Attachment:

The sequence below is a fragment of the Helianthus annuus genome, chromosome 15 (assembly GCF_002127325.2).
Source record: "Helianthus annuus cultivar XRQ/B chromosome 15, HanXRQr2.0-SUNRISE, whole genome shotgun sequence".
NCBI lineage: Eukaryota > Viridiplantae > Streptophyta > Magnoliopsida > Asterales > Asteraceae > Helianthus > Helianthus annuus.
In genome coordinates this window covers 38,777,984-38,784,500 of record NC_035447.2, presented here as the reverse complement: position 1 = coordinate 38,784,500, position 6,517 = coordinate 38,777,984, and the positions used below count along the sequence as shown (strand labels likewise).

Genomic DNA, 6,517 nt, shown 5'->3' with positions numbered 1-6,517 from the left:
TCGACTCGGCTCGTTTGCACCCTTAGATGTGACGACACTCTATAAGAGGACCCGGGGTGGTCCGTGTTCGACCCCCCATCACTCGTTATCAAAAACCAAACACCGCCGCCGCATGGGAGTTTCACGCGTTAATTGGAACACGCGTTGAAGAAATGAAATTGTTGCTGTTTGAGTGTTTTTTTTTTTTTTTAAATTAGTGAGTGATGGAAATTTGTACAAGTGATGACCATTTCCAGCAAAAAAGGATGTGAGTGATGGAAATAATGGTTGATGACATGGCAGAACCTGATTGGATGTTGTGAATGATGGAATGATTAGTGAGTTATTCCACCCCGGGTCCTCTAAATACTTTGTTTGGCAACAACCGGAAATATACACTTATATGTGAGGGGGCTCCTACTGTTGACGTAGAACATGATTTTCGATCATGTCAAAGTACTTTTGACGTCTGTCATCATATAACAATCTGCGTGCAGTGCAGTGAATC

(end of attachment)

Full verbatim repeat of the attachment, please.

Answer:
The sequence below is a fragment of the Helianthus annuus genome, chromosome 15 (assembly GCF_002127325.2).
Source record: "Helianthus annuus cultivar XRQ/B chromosome 15, HanXRQr2.0-SUNRISE, whole genome shotgun sequence".
NCBI lineage: Eukaryota > Viridiplantae > Streptophyta > Magnoliopsida > Asterales > Asteraceae > Helianthus > Helianthus annuus.
In genome coordinates this window covers 38,777,984-38,784,500 of record NC_035447.2, presented here as the reverse complement: position 1 = coordinate 38,784,500, position 6,517 = coordinate 38,777,984, and the positions used below count along the sequence as shown (strand labels likewise).

Genomic DNA, 6,517 nt, shown 5'->3' with positions numbered 1-6,517 from the left:
TCGACTCGGCTCGTTTGCACCCTTAGATGTGACGACACTCTATAAGAGGACCCGGGGTGGTCCGTGTTCGACCCCCCATCACTCGTTATCAAAAACCAAACACCGCCGCCGCATGGGAGTTTCACGCGTTAATTGGAACACGCGTTGAAGAAATGAAATTGTTGCTGTTTGAGTGTTTTTTTTTTTTTTTAAATTAGTGAGTGATGGAAATTTGTACAAGTGATGACCATTTCCAGCAAAAAAGGATGTGAGTGATGGAAATAATGGTTGATGACATGGCAGAACCTGATTGGATGTTGTGAATGATGGAATGATTAGTGAGTTATTCCACCCCGGGTCCTCTAAATACTTTGTTTGGCAACAACCGGAAATATACACTTATATGTGAGGGGGCTCCTACTGTTGACGTAGAACATGATTTTCGATCATGTCAAAGTACTTTTGACGTCTGTCATCATATAACAATCTGCGTGCAGTGCAGTGAATC